Trump suggests ‘critical’ workers return, despite virus exposure
Recommendations come as some workplaces have seen walkouts over fears of coronavirus exposure
The Trump administration says millions of workers in fields the administration deems "critical" who were exposed to COVID-19 should return to their jobs as long as they wear masks, despite evidence that people without symptoms can spread the novel coronavirus.
The advice spans 16 industries designated by the White House in a memo dated Monday. Those include doctors, nurses and paramedics, but also hundreds of jobs in other fields, such as cafeteria workers, people who process financial transactions, food delivery drivers and defense contractors, according to Vice President Mike Pence, who leads the White House's task force on the coronavirus.
"Those workers, even if they've been exposed to someone with coronavirus, as long as they don't have symptoms, would be able to return to work immediately, wear a mask for two weeks, but otherwise return to the important roles that they play in all of our communities," Pence said Monday in remarks at the Federal Emergency Management Agency headquarters in Washington.
The guidance, which is not binding but is designed to guide state and local governments, comes as President Donald Trump has said he is eager to "reopen the economy" by Easter, on April 12, to stanch losses in the stock market and avoid spiking unemployment.
Katie McKeogh, a spokesperson for the Health and Human Services Department, pointed to the administration's March 16 Coronavirus Guidelines for America, which states"if you work in a critical infrastructure industry, as defined by the Department of Homeland Security, such as healthcare services and pharmaceutical and food supply, you have a special responsibility to maintain your normal work schedule."
CDC recommends that asymptomatic people with a risk of developing COVID-19 self-isolate. But last week it began making an exception for workers in these "critical infrastructure positions." Employers can require people with those sorts of jobs to report to work, the CDC says, but the agency recommends managers take employees' temperatures before their shifts.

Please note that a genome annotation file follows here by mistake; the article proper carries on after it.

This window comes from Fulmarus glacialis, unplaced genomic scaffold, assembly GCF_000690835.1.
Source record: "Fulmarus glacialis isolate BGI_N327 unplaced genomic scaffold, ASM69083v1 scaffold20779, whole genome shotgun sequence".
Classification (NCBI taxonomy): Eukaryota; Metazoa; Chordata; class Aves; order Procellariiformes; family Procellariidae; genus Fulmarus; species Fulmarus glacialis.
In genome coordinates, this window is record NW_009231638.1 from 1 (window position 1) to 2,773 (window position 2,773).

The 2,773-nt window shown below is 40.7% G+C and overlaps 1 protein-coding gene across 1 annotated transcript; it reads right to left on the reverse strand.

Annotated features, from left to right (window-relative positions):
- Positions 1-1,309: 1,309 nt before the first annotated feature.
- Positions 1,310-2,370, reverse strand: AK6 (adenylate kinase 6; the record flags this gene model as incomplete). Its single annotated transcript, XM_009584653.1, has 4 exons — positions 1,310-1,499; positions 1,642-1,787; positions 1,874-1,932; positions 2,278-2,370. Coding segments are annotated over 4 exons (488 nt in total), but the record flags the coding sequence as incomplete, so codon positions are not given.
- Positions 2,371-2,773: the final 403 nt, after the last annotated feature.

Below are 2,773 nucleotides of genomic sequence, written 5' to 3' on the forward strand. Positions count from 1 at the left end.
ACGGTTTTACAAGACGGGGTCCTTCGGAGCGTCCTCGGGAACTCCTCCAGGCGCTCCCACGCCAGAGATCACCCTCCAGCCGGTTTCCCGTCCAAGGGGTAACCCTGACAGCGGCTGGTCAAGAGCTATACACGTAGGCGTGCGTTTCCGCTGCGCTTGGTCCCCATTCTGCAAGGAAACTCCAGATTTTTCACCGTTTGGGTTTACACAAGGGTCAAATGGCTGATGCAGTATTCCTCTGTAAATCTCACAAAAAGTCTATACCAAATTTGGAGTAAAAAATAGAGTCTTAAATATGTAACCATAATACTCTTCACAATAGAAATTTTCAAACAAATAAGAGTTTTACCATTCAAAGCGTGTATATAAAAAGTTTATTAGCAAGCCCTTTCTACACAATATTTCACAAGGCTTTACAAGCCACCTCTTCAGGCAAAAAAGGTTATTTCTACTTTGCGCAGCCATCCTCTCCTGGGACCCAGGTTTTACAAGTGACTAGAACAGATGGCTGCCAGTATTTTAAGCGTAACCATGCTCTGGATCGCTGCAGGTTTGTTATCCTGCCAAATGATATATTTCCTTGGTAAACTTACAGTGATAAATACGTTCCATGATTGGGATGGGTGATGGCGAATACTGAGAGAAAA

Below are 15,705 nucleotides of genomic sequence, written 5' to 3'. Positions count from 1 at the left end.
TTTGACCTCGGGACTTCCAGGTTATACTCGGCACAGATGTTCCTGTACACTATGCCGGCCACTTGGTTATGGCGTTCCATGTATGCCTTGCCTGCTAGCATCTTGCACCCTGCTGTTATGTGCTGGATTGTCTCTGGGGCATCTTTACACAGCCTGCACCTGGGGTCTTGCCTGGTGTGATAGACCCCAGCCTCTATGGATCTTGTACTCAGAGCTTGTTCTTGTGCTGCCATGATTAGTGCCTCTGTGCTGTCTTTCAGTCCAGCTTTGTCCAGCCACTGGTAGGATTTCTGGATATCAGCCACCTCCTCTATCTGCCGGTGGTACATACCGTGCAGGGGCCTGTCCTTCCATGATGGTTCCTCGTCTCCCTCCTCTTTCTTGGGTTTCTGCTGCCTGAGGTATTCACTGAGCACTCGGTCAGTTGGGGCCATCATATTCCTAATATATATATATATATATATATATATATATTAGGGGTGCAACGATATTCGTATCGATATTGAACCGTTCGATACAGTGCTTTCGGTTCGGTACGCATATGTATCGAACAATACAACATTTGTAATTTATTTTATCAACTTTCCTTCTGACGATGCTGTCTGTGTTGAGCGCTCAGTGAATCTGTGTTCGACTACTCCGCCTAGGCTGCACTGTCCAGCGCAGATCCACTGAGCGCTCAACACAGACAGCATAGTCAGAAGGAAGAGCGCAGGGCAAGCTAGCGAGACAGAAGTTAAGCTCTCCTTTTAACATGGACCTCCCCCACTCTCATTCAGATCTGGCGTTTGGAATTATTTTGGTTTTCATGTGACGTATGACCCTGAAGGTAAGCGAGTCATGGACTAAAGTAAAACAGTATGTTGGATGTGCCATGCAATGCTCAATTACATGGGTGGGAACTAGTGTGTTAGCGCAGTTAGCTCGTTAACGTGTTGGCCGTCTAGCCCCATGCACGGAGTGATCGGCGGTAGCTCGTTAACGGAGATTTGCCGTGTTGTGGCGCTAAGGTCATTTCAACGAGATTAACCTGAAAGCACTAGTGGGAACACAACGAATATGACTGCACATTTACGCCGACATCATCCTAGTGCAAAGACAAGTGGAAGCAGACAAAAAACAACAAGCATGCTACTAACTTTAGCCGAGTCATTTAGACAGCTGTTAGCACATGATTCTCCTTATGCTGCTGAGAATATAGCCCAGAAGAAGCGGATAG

A spokesperson for the vice president's office confirmed the guidelines were in effect.
The recommendations from the White House come as some workplaces have seen walkouts over fears of COVID-19 exposure, including sanitation workers in Pennsylvania, shipyard workers in Maine, agriculture employees in Georgia, and bus drivers in Alabama.
Trump has defied the calls of epidemiologists and government public health officials who say his Easter timeline is too optimistic in part because the United States was slow to begin testing people for the virus and it's unclear who has it. Shelter-at-home orders by state governors are meant to give hospitals more time to acquire supplies and clear bed space.
People without symptoms can spread the coronavirus that causes COVID-19, but that sort of "asymptomatic transmission" does't cause most cases, the CDC says. However, some global data shows that carriers of the virus who don't show symptoms are a driver of transmission.
It's hard to determine the extent of the virus' spread in the United States and the role of asymptomatic transmission because of limited testing. Nine weeks after the first U.S. case, about 367,710 people have been tested, according to the COVID Tracking Project.
"Without knowing who has been exposed, these recommendations seem dangerous," said Durland Fish, professor emeritus of epidemiology at the Yale School of Medicine.
Labor leaders opposed
Labor unions have opposed the relaxing of public health guidelines as a way of getting people back to work, preferring economic stimulus.